Tuesday, August 3, 2010

What do you want your life to be about? Acceptance & Commitment Therapy for OCD

Circle of Life Values, part 2
My friend J. came over today for coffee, and I told her I was avoiding doing my therapy homework for tomorrow, writing down my values. Her eyes lit up and she said, "Oh, let's do it now, together." I think she would've made an excellent Exposure Therapist in another life! At first I was like "Crap." But enough of the healthy part of me said, ok, let's do it. J. lost her job just before I lost mine, and we are going some similar re-evaluations of our lives.

My therapist is having me work through "Get Out of Your Mind & Into Your Life: The New Acceptance and Commitment Therapy" by Steven C. Hayes, PhD. Some of the ideas of ACT are really useful for dealing with OCD, especially learning to observe your mind and let the noise be there, but doing what you really value in spite of it. At times the scientific language bogs me down, especially with an OCD desire to understand it perfectly, and I'm glad I'm working on it in the context of therapy, so I can get help with the perfectionistic tendencies.

My homework for tomorrow was to write down what I truly value in 10 different domains of my life, such as friendship, relationships, family, parenting, work, recreation, spirituality, citizenship, personal growth and learning, physical health and well being. J. set the timer for 1 minute for each category and we started writing what we want our lives to be about in each of these areas. Then Hayes asks us to re-read what we wrote, as if no one else would ever see it, and whether these are things we really value or whether they are things we think we are supposed to value. All of this is ripe for OCD over-interpretation, but framing the exercise as an exposure helped--writing things down in a minute, without knowing for sure if they really *truly* are my values, not to mention judging whether these are things I *should* value.

OCD only values reduction in anxiety--there isn't much else it cares for except certainty. When I do what my OCD demands, I get a temporary drop in anxiety, but I don't get to live much of my life. I value connections with people, and making art. I don't want my life to be about my rituals. The temptation is to fall back into my perfectionism OCD, and berate myself for ritualizing, as if somehow this will help me change. But one of my values is compassion, and persecuting myself for having OCD is not compassionate, and I am slowly learning how to have compassion for myself.

Sometimes the motivation to do exposures is hard to find because the anxiety is so gripping. My therapist is arguing that my values can help guide me, and help give me courage to face the OCD. What do you value? What motivates you to do exposures?

You can download the full 2-page version of the values chart here.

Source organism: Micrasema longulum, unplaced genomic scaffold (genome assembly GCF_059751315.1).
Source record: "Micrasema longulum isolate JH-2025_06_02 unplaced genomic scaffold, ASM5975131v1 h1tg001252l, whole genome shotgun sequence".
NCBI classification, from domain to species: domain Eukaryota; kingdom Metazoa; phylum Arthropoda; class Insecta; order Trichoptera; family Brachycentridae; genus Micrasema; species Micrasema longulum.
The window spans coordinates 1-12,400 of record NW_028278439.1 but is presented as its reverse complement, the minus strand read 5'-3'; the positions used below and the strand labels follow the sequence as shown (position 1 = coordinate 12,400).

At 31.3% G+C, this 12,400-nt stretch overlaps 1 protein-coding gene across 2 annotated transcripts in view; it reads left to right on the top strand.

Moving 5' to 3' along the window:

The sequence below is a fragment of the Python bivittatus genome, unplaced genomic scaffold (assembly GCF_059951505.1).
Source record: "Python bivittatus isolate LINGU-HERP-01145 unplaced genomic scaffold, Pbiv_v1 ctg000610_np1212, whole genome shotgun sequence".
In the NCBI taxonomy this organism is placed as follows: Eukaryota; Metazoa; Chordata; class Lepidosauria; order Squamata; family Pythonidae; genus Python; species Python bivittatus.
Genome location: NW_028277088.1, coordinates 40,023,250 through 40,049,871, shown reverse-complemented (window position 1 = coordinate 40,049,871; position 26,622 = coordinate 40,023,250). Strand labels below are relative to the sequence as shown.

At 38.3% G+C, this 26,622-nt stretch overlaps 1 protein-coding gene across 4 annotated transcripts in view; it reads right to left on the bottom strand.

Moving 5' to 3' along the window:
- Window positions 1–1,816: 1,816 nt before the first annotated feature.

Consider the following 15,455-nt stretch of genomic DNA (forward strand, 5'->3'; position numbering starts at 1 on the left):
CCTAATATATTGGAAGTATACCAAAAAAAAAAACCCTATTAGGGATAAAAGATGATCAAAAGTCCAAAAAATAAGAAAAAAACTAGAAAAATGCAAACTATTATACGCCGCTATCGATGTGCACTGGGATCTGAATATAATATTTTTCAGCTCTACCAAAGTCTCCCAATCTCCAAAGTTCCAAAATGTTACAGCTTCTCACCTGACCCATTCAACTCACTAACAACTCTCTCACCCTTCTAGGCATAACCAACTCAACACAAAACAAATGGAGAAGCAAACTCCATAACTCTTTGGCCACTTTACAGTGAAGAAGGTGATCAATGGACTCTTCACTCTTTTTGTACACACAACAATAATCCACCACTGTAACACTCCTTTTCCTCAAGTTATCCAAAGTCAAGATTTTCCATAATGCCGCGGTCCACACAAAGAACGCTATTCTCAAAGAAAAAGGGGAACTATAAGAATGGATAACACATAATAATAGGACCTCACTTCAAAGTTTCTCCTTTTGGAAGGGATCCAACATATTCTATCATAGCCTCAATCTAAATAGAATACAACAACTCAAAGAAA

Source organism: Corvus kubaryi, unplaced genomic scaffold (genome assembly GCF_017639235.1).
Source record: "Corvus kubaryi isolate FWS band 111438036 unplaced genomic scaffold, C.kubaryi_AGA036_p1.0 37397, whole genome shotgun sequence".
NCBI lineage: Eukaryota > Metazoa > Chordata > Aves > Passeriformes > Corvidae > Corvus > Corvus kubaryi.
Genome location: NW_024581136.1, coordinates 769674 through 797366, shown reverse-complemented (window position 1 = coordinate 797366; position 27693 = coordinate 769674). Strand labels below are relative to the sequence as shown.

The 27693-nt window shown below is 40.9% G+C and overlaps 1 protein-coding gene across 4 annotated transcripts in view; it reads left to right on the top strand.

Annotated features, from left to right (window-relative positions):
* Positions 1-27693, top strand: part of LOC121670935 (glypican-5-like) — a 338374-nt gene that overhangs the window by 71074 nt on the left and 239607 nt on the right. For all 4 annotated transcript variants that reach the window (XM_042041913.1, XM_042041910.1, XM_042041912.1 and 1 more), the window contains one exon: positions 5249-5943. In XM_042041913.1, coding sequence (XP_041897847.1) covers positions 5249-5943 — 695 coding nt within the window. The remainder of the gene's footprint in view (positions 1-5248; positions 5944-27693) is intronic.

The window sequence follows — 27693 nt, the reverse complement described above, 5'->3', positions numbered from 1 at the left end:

For a useful summary of ACT, Dr. Russell Harris has a good article:
Simple Overview of ACT: To download a simple, non-technical, easy-to-read overview of ACT ( called 'Embracing Your Demons', an article he wrote for Psychotherapy Australia magazine) click here. I read this article several years before getting any treatment for my OCD, and it stayed with me.


  1. The theme of your post today comes at the perfect time for me. I am really trying to push myself forward this week and out of the relative rut I have been in for some time.

    The idea of "learning to observe your mind and let the noise be there, but doing what you really value in spite of it" is something my therapist has addressed with me before, but reading it here again in your post reminded me that this is essentially what I am trying to do this week. Sometimes the key is taking a moment, cutting through all the distorted ideas about what doing or not doing a particular thing could mean about me, and giving myself a chance to look at the bigger picture and how the decision I make to go against OCD, no matter how wrong it may seem in the moment, helps me move towards the things I value in the bigger picture.

    I was talking with a friend I met at the conference the other day about the idea of responsibility, and how in the moment, the responsible thing to do seems to be the compulsive one. When you feel you should do something in the moment "just to be safe" it is hard give yourself permission not to, because it can feel like such irresponsibility. But in the end you have to look at the bigger picture and realize that, what may seem like an irresponsible action in the moment, is actually the responsible thing to do overall, if it means weakening your OCD so you can take care of yourself and the things you really value.

    I thought your post fit remarkably well with the subject of our conversation! I will try to keep the things you wrote here in mind as I attempt to be ever more compliant in completing my ERP homework. Thank you!

  2. Fellow Sufferer--Yes, this is a challenge for me too--the idea that"responsible" thing can seem to be the "compulsive" thing, and if I am not responsible and something bad happens it proves how worthless I am. I was very confused the first time my therapist said that feeling responsible isn't the same thing as being responsible. The big picture is so important.